Bequest Just One Way Virginia Couple Helps Support Glenmary

Posted: 10/11/2012

Joan and Bob BurkeJoan and Bob Burke of Williams­burg, Va., have been Glenmary supporters for many years. But their perspective is different from many: Joan's eldest brother, Father Pat Breheny, was a dedicated Glenmary priest who died in 1984 at age 54.

"Over the years, we've gotten to know and admire many Glenmarians and staff members," says Joan.

"They welcomed us while Father Patrick was alive—but they've also made us feel like part of the Glenmary family since his death. It has meant so much. And we know what great work they do because we've seen them in action."

In the mid-1980s, Bob says, he and Joan were feeling very grateful for their marriage and six children, and they wanted to find a way to thank God for his blessings. "It was apparent to us that supporting Glenmary's work was the best answer."

Since then, they've helped Glenmary in many ways: by making donations, remembering Glenmary in their will and their prayers, hosting a Glenmary gathering, and sharing information about Glenmary with others.

Joan was a little girl in 1949 when Pat told his parents and siblings he wanted to become a Glenmary missionary priest.

The 20-year-old Glendale, N.Y., native entered Glenmary the next year, but he never lost touch with his close-knit family. After his ordination, his mother and father visited him during his assignments.

"Then one summer in the 1970s," Bob says, "when our own kids were old enough, we took them on a car trip to Father Pat's mission in Winfield, Ala. It was the adventure of their lives."

From then on, the Burke family visited Father Pat a number of times. "We all gained a new outlook by seeing how he lived and served others as well as by helping him," says Joan.

"His faith was strong, he was always joyful, and he gave a lot of himself. I learned that in the midst of poverty, joy can be created by how you treat and love one another."

Bob points out that Father Pat had a major, ongoing influence on the couple's children. "They still quote him and remember calling him for advice when they had to make hard decisions."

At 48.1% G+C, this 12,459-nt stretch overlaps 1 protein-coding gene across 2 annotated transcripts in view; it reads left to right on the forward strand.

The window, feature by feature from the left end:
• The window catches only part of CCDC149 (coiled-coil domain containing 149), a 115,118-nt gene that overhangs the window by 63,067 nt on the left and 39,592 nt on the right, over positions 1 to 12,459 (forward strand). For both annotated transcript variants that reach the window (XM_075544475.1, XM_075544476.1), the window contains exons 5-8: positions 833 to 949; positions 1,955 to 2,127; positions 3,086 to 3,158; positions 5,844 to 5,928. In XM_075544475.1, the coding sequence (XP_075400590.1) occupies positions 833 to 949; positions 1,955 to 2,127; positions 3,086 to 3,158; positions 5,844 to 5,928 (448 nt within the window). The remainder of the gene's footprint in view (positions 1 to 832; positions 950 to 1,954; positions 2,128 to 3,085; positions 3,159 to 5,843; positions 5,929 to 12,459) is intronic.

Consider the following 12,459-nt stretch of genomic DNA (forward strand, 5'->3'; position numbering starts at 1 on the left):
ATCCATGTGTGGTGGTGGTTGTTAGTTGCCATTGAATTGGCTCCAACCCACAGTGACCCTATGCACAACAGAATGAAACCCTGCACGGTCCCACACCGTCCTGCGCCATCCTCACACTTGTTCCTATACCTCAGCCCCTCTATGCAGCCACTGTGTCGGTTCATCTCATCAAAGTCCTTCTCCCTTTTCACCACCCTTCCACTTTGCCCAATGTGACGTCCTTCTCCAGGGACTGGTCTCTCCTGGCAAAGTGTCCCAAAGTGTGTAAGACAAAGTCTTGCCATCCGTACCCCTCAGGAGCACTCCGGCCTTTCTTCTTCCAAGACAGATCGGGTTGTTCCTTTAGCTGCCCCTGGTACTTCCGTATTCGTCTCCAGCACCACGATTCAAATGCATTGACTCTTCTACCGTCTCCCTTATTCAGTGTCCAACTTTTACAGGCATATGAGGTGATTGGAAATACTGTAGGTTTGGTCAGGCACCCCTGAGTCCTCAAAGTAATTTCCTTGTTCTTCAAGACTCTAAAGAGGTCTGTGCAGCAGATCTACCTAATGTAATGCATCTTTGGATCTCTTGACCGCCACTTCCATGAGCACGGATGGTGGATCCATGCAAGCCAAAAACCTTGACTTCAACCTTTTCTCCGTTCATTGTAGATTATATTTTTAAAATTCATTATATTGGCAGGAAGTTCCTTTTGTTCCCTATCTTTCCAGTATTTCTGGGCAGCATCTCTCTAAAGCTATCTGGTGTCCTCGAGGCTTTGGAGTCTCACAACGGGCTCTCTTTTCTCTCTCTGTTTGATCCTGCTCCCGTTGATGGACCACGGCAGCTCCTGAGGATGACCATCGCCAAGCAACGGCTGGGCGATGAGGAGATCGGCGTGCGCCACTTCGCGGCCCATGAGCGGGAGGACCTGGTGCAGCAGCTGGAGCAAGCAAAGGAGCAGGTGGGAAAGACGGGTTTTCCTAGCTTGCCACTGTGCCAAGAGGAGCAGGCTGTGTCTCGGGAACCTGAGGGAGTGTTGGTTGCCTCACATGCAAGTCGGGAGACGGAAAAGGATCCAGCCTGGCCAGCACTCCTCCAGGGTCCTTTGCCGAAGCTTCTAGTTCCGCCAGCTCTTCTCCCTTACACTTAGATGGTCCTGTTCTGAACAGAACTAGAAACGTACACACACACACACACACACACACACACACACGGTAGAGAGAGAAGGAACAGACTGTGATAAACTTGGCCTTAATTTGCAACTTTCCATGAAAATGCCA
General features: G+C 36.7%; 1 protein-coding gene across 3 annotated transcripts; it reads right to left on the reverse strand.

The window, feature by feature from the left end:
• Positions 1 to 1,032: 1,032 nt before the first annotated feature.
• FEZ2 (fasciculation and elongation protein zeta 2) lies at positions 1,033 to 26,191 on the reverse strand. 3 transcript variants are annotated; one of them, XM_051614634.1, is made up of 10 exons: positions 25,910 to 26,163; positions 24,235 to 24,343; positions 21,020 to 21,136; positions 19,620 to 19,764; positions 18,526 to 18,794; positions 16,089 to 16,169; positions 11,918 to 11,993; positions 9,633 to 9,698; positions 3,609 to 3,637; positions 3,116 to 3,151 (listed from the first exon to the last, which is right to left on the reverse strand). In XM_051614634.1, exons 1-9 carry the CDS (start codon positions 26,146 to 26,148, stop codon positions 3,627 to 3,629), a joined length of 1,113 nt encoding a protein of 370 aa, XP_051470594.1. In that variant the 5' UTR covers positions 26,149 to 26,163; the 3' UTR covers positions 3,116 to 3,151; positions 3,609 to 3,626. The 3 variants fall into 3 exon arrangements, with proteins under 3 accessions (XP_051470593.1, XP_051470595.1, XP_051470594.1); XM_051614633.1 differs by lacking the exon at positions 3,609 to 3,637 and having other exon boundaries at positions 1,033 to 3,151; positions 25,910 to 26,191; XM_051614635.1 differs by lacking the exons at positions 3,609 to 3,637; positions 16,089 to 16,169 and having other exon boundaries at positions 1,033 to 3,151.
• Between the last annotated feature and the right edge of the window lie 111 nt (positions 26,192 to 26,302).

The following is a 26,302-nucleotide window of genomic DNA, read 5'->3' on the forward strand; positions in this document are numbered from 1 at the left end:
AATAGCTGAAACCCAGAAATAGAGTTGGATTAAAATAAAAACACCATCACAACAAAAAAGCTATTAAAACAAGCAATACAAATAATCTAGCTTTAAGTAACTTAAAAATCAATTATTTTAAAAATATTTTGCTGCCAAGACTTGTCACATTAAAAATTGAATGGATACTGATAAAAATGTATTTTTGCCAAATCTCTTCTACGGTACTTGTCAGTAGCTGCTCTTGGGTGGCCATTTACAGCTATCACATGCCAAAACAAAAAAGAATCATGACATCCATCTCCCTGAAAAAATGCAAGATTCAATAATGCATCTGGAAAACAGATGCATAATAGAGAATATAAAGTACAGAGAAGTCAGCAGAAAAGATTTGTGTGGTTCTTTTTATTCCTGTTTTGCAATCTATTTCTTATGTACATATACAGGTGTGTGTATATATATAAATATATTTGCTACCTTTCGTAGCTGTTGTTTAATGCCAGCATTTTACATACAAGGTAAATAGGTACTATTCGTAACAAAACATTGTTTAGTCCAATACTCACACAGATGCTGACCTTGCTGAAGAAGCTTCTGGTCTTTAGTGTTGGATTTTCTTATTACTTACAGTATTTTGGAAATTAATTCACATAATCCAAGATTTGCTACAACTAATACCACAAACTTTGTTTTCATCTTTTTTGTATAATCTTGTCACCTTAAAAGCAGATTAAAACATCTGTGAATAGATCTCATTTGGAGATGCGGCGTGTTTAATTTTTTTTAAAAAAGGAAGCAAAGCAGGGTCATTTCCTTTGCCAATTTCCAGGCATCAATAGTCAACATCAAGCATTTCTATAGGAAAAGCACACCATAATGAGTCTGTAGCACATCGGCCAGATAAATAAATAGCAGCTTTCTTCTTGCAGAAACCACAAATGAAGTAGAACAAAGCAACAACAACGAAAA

After nearly 27 years of ministry, Father Pat was diagnosed with cancer in 1983 and passed away in 1984. "His faith was unshakable," Joan says. "Glenmary took wonderful care of him, and he was an example for others till the end of his life. His fellow missioners have never stopped caring, keeping in touch, visiting and being part of our lives."

The couple are unwavering fans of Glenmary's ministry. "Their work is real and worthwhile," she says. "They're humble, genuine and trustworthy."

Bob adds that "Glenmary makes a point of using donations to directly help the people they serve without wasting these gifts on other things. They're much better at accomplishing this goal than any other charity we know."

For all these reasons, the Burkes have also chosen to make Glenmary the primary charitable organization remembered in their will. "This bequest," Bob says, "is our best chance to help Glenmary after we're gone."

In addition to prayers and financial assistance, the couple say they "always try to spread the word about Glenmary and encourage others to support them."

That's why the pair organized a Mass and reception for donors and others in 2010. And it's why, whenever Glenmarians visit, the Burkes try to introduce them to other people.

Joan and Bob, now grandparents of six, plan to keep helping Glenmary in whatever ways they can in the future.

In the short term, they plan to visit missions in Windsor, N.C., and Claxton, Ga., to deliver books and knitted baby clothes and blankets for local residents. The items were donated by fellow St. Bede (Williamsburg) parishioners.

"I wish we could do more," Joan says. "We're continuing to look for new ways."

This article appears in the Winter 2012 Planning Ahead newsletter.